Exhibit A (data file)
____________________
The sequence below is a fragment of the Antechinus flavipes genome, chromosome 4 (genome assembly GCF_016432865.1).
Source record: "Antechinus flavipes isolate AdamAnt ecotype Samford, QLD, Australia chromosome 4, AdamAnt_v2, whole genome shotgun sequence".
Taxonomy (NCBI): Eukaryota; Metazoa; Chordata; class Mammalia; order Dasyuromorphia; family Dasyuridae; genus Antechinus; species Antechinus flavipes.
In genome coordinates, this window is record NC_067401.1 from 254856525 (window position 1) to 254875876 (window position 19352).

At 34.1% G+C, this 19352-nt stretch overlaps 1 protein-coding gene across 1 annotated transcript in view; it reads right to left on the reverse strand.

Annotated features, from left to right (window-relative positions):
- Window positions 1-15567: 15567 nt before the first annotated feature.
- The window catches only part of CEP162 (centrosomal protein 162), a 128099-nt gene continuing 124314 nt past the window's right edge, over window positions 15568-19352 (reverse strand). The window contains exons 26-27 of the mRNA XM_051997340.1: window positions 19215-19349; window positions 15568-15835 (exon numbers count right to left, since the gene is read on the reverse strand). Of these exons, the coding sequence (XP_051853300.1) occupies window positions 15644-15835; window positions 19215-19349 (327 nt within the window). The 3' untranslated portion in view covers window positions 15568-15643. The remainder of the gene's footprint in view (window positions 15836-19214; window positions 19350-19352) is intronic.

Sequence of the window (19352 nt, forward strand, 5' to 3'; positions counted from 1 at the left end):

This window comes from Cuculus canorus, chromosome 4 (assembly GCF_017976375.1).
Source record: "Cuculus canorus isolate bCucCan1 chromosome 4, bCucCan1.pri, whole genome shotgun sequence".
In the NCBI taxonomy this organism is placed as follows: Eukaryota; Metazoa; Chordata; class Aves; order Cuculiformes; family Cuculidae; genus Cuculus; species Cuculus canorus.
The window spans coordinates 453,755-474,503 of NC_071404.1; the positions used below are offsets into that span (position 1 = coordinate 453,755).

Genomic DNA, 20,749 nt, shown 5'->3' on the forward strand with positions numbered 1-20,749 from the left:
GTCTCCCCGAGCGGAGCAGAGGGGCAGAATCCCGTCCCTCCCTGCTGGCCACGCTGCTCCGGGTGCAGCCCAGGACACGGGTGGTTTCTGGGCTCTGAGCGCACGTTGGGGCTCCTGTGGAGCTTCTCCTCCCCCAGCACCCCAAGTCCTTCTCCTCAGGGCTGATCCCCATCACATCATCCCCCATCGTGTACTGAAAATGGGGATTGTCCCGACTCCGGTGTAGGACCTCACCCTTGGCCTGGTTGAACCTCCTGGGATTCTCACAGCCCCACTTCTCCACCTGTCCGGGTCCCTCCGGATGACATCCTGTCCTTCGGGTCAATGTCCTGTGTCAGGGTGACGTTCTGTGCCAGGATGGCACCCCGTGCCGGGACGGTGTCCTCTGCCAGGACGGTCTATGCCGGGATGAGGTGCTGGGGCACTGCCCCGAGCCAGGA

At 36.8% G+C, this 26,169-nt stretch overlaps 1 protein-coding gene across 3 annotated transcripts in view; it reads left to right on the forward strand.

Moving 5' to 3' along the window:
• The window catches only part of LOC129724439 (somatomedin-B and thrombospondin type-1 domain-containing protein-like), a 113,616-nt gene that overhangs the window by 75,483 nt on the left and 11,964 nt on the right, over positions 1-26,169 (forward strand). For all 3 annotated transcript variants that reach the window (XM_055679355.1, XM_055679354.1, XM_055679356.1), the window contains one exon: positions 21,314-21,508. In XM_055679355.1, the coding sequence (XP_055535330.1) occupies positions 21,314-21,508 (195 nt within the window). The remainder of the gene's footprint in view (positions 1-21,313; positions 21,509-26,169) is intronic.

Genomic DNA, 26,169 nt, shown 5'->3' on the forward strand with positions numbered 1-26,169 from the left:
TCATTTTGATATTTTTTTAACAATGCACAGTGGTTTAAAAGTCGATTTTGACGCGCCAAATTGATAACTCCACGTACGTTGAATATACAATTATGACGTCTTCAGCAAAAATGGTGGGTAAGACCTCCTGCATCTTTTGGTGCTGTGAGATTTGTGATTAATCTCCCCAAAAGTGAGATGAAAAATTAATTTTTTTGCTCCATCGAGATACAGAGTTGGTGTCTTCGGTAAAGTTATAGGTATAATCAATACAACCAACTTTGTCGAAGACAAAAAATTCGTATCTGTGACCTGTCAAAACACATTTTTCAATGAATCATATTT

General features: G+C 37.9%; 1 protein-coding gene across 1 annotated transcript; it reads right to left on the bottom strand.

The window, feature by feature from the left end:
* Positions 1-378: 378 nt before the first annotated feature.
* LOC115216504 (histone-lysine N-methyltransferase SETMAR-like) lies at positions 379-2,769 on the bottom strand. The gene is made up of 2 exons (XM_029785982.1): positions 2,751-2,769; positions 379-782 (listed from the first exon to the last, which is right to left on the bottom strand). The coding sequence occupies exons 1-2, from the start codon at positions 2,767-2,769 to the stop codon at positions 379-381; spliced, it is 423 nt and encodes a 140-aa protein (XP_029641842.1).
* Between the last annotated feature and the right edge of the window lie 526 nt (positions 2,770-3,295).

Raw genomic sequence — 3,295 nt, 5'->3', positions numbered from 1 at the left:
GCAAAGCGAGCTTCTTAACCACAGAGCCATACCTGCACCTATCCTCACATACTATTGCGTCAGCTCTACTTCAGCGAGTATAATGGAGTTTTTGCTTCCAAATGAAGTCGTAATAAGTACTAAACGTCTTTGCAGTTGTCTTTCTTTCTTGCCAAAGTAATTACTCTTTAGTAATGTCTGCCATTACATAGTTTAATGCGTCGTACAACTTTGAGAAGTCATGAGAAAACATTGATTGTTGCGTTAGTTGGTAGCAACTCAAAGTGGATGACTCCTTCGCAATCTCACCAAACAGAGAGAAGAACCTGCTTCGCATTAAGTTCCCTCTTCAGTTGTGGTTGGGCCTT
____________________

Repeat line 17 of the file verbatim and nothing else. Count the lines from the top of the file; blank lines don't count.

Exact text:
Moving 5' to 3' along the window: